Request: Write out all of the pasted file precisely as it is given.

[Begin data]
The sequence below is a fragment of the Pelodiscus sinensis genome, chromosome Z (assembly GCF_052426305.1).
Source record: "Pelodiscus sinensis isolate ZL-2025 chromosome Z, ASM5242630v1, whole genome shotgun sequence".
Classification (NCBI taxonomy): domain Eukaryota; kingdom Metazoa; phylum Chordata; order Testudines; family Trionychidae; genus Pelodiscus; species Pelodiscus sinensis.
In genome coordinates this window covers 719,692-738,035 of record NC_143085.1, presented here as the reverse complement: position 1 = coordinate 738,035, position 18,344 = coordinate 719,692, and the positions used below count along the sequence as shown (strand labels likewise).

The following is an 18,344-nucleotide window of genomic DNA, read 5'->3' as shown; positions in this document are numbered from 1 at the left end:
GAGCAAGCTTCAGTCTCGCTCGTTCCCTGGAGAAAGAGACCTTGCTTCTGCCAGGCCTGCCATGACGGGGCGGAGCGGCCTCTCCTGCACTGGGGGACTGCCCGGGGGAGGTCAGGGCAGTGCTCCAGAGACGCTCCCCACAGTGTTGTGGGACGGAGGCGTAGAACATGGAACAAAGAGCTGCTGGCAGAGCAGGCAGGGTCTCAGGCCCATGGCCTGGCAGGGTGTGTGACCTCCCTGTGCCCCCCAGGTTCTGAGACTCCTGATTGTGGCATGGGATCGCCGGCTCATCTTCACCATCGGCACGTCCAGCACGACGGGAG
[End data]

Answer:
The sequence below is a fragment of the Pelodiscus sinensis genome, chromosome Z (assembly GCF_052426305.1).
Source record: "Pelodiscus sinensis isolate ZL-2025 chromosome Z, ASM5242630v1, whole genome shotgun sequence".
Classification (NCBI taxonomy): domain Eukaryota; kingdom Metazoa; phylum Chordata; order Testudines; family Trionychidae; genus Pelodiscus; species Pelodiscus sinensis.
In genome coordinates this window covers 719,692-738,035 of record NC_143085.1, presented here as the reverse complement: position 1 = coordinate 738,035, position 18,344 = coordinate 719,692, and the positions used below count along the sequence as shown (strand labels likewise).

The following is an 18,344-nucleotide window of genomic DNA, read 5'->3' as shown; positions in this document are numbered from 1 at the left end:
GAGCAAGCTTCAGTCTCGCTCGTTCCCTGGAGAAAGAGACCTTGCTTCTGCCAGGCCTGCCATGACGGGGCGGAGCGGCCTCTCCTGCACTGGGGGACTGCCCGGGGGAGGTCAGGGCAGTGCTCCAGAGACGCTCCCCACAGTGTTGTGGGACGGAGGCGTAGAACATGGAACAAAGAGCTGCTGGCAGAGCAGGCAGGGTCTCAGGCCCATGGCCTGGCAGGGTGTGTGACCTCCCTGTGCCCCCCAGGTTCTGAGACTCCTGATTGTGGCATGGGATCGCCGGCTCATCTTCACCATCGGCACGTCCAGCACGACGGGAG